• Caleb and Jacqueline Shinn raise beef cattle, pastured poultry and eggs at L4 Farms near Osceola. They are a part of Practical Farmers’ Savings Incentive Program to help expand their operation.
  • Rodney Sebastiangrew up on a farm near Spencer and has worked with USDA for more than 30 years. Before joining the Risk Management Agency 15 years ago, he worked with USDA’s Agricultural Marketing Service in Dairy Programs.

8).   March 6 – “Planter Technology for Cash Crops in Cover Crops” – Robb Ewoldt, Jeremy Marsden

What is the return on investment of planter technology when it comes to planting cash crops following cover crops? Jeremy and Robb will discuss how they partnered to test current planter technology on a custom-built planter. Together, they have performed tests of hydraulic versus spring downforce, electric versus ground-driven, and row-shut-off versus no shut-off on almost 1,000 acres that include conventional tillage, no-till and cover crops. They will share the planter data as well as the harvest data so you can see the impact of each practice in order to calculate the ROI in your operation.

  • Robb Ewoldt farms 1,100 acres of row crops and hay near Davenport, and operates a cow-calf and hog operation. He is active with no-till and has been incorporating cover crops for nearly 10 years. Robb is the Iowa Soybean Association director in District 6.
  • Jeremy Marston has spent the last 15 years working with farmers and technology. He is chief operating officer of TruAcre Technology, which he helped create in 2014 to help farmers get the correct technology for their farm to make data-driven decisions. TruAcre is a dealer of multiple brands of technology, which helps them assist farmers no matter the brand of equipment.

9).   March 13 – “Direct Marketing at Seven Sons Farm” – Brooks Hitzfield

The Hitzfield family transitioned from almost losing the family farm in Roanoke, Indiana, to creating a profitable multi-species enterprise (beef, pork and poultry) that now services thousands of families across the Midwest. This discussion will focus on how Seven Sons Farms uses internet marketing strategies to engage its growing consumer outlet in the Midwest. Brooks will also leave you with three free tools that can help you to acquire customers in your sleep!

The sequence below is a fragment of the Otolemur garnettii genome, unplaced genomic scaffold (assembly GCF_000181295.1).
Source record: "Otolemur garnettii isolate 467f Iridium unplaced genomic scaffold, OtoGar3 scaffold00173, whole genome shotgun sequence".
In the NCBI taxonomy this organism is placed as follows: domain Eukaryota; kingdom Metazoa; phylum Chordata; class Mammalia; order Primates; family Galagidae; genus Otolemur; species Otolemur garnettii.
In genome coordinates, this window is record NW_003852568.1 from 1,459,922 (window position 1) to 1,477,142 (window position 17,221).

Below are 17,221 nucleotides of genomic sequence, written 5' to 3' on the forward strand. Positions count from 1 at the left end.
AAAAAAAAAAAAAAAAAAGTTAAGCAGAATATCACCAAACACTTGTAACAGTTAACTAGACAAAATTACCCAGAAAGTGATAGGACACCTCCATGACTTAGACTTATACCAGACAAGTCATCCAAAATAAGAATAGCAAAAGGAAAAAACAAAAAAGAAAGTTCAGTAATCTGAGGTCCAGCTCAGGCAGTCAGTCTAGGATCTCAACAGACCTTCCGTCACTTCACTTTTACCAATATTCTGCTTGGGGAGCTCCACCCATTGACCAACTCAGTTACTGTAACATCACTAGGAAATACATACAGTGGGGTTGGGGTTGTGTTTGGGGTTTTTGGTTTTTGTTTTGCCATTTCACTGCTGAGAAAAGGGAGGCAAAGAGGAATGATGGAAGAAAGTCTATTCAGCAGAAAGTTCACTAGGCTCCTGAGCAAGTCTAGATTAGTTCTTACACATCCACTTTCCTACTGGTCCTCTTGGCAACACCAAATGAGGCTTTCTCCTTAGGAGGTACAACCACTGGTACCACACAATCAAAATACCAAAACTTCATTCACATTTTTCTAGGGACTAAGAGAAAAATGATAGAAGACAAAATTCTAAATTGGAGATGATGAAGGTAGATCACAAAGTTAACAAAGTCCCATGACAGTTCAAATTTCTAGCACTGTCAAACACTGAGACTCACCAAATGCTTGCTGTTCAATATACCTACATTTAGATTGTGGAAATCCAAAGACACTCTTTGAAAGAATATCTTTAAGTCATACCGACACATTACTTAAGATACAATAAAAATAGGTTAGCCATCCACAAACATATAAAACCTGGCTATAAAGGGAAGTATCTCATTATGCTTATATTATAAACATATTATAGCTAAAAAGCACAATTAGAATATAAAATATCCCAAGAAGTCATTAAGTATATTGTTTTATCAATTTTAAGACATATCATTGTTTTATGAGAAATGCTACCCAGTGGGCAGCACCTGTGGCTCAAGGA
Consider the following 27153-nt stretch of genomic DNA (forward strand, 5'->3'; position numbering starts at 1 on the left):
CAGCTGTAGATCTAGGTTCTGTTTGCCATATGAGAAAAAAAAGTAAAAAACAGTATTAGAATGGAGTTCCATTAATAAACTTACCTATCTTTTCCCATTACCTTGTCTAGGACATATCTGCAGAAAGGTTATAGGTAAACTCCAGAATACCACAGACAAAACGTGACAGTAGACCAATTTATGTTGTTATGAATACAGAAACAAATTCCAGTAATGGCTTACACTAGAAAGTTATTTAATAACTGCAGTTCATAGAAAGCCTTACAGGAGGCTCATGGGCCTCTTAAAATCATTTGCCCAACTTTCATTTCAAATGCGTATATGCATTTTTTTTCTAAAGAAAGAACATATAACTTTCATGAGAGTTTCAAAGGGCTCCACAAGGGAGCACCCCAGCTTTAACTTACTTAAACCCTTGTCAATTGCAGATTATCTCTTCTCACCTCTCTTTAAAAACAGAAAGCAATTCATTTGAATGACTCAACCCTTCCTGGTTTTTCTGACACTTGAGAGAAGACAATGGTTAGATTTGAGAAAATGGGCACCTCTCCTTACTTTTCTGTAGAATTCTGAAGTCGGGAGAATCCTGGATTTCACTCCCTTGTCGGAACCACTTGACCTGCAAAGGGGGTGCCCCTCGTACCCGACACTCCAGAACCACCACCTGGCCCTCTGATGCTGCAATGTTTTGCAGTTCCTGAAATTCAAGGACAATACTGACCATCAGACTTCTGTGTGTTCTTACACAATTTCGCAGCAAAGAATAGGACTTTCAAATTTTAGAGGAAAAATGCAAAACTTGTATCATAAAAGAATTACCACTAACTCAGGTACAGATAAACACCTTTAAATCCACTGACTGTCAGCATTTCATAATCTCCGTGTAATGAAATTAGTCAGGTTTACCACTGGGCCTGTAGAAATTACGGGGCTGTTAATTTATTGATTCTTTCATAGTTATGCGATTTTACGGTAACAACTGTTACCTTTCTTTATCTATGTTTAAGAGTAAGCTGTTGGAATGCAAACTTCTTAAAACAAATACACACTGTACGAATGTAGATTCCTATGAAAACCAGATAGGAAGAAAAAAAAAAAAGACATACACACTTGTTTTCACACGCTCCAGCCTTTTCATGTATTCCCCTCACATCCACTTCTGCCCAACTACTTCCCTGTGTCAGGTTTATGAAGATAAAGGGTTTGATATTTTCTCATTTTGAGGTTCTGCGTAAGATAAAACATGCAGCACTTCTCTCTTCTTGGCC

• Brooks Hitzfield has been directly involved with the Seven Sons Farm’s direct-marketing efforts since 2014. With a particular passion for online strategies, he has played an important role in pushing annual e-commerce sales to 7-plus figures. Brooks is also highly involved with GrazeCart, a website solution built for small farms, and he enjoys sharing marketing tips with clients across North America.


Farminar Presenters by Community

Churdan, Iowa – Presenting on: Feb. 20

  • Alyssa Juergensenis the west-central Iowa field agent with Niman Ranch.

Davenport, Iowa – Presenting on: March 6

  • Robb Ewoldt farms 1,100 acres in row crops and hay, and operates a cow-calf and hog operation.

Des Moines, Iowa – Presenting on: Jan. 30

  • Jenny Quiner runs Dogpatch Urban Gardens, a small-scale market garden growing produce within the Des Moines city limit.

La Motte, Iowa – Presenting on: Jan. 30

  • Bill and Stacey Borrenpohl raise beef, pork, meat goats and eggs at Woven Strong Farm.

Muscatine, Iowa – Presenting on: March 6

  • Jeremy Marston is the chief operating officer of TruAcre Technology, helping farmers get the correct technology to make data-driven decisions.

Osceola, Iowa – Presenting on: Feb. 27

  • Caleb and Jacqueline Shinnraise beef cattle, pastured poultry and eggs at L4 Farms.

Paullina, Iowa – Presenting on: Feb. 20

  • Dan Wilson owns and operates Seven W Farm, where he and his family raise organic row crops, pastured pork and chickens, grass-fed lamb and beef, and free-range eggs.

Elko-New Market, Minnesota – Presenting on: Jan. 16

  • Rachael Ackerman specializes in growing standard and unique varieties of woody ornamental plants at Blue Sky Flower Farm.

Guelph, Ontario, Canada – Presenting on: Feb. 6

  • Bill Deenis an associate professor in the Department of Plant Agriculture at the University of Guelph.

Herbster, Wisconsin – Presenting on: Jan. 9

  • Clare Hintz runs Elsewhere Farm, a production permaculture farm near the south shore of Lake Superior.

Roanoke, Indiana – Presenting on: March 13

  • Brooks Hitzfield works with his family at Seven Sons Farm, a multi-species livestock farm serving thousands of families in the Midwest.

Spring Grove, Minnesota – Presenting on: Feb. 13

  • Dennis Pederson works for Shooting Star Native Seeds as a regional sales manager for southwest Minnesota.

Spring Grove, Minnesota – Presenting on: Feb. 13

  • Jessi Strinmoenserves as the marketing and human resourcesManager at Shooting Star Native Seeds, a full-service native-seed company.

St. Paul, Minnesota – Presenting on: Feb. 27

  • Rodney Sebastian works with the USDA’s Risk Management Agency.